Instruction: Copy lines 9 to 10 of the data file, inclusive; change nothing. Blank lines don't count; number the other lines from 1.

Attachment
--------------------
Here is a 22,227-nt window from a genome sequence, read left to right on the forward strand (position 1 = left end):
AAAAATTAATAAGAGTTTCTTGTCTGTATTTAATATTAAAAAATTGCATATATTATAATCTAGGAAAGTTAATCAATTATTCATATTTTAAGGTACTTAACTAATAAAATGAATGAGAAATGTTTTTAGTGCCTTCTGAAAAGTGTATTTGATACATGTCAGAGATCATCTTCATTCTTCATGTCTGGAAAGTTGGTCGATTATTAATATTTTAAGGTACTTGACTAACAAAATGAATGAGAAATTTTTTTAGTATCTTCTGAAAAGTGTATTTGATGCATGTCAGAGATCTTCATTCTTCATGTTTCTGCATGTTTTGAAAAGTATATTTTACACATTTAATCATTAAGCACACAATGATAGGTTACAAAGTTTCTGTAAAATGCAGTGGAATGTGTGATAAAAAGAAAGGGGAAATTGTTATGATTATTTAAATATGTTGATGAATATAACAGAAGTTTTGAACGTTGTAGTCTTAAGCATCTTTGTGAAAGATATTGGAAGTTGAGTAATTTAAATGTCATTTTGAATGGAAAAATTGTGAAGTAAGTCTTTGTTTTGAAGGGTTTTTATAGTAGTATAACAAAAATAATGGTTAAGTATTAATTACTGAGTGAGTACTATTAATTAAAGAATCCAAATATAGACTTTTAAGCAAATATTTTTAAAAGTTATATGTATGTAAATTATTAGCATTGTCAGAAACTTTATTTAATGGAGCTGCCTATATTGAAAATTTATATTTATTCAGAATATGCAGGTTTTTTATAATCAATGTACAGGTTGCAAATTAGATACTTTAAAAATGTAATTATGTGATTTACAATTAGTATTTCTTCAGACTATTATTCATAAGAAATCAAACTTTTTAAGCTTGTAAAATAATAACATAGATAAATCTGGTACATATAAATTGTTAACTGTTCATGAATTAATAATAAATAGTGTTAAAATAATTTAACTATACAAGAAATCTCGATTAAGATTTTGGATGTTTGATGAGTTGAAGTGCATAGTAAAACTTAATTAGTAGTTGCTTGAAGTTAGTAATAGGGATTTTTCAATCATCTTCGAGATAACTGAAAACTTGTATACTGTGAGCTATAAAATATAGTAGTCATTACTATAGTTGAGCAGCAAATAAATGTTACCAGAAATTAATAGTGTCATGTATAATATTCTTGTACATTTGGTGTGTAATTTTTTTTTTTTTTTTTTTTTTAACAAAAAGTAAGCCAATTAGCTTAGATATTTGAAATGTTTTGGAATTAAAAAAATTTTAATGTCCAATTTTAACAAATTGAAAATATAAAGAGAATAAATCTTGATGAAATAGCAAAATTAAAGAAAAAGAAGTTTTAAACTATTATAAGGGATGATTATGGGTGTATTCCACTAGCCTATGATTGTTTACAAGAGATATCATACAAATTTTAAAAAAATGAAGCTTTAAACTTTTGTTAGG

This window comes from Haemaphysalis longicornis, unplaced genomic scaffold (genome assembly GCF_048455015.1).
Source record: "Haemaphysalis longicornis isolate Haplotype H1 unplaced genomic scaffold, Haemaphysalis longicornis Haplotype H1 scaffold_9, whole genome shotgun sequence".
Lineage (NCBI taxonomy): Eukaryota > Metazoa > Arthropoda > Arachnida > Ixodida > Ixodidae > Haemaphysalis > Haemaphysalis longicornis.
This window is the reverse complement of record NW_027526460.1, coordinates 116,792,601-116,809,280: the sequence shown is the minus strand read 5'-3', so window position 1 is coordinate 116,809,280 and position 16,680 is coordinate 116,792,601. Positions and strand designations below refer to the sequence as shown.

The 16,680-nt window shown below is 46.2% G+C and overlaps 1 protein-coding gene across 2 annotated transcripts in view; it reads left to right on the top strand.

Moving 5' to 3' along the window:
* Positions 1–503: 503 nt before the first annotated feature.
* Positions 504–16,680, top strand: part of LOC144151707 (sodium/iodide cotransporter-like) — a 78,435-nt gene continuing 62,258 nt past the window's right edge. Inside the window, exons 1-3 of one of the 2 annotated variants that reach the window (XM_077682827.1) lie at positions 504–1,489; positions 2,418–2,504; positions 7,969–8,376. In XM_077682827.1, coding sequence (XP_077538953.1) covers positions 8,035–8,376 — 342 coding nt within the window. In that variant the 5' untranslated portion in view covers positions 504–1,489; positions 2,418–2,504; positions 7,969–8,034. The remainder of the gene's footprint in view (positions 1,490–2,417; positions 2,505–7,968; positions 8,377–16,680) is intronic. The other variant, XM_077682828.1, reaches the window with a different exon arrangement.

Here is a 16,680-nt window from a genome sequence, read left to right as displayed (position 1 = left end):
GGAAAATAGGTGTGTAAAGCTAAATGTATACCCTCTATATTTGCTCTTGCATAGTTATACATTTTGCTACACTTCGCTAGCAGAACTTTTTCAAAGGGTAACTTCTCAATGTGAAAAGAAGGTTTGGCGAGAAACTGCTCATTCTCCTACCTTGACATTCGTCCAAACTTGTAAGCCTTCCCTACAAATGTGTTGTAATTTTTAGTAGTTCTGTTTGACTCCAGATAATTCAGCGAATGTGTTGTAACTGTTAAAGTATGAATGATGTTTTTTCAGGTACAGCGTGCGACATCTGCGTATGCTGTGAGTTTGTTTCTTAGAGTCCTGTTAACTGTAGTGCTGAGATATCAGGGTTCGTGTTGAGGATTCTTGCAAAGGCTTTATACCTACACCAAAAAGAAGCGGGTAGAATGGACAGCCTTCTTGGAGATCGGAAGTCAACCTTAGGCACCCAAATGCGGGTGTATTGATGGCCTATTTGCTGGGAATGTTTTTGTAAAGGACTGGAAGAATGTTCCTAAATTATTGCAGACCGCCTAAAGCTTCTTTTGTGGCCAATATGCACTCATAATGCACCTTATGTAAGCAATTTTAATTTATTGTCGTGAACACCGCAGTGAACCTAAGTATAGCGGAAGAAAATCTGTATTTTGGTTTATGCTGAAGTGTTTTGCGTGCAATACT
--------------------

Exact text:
* Positions 1–503: 503 nt before the first annotated feature.
* Positions 504–16,680, top strand: part of LOC144151707 (sodium/iodide cotransporter-like) — a 78,435-nt gene continuing 62,258 nt past the window's right edge. Inside the window, exons 1-3 of one of the 2 annotated variants that reach the window (XM_077682827.1) lie at positions 504–1,489; positions 2,418–2,504; positions 7,969–8,376. In XM_077682827.1, coding sequence (XP_077538953.1) covers positions 8,035–8,376 — 342 coding nt within the window. In that variant the 5' untranslated portion in view covers positions 504–1,489; positions 2,418–2,504; positions 7,969–8,034. The remainder of the gene's footprint in view (positions 1,490–2,417; positions 2,505–7,968; positions 8,377–16,680) is intronic. The other variant, XM_077682828.1, reaches the window with a different exon arrangement.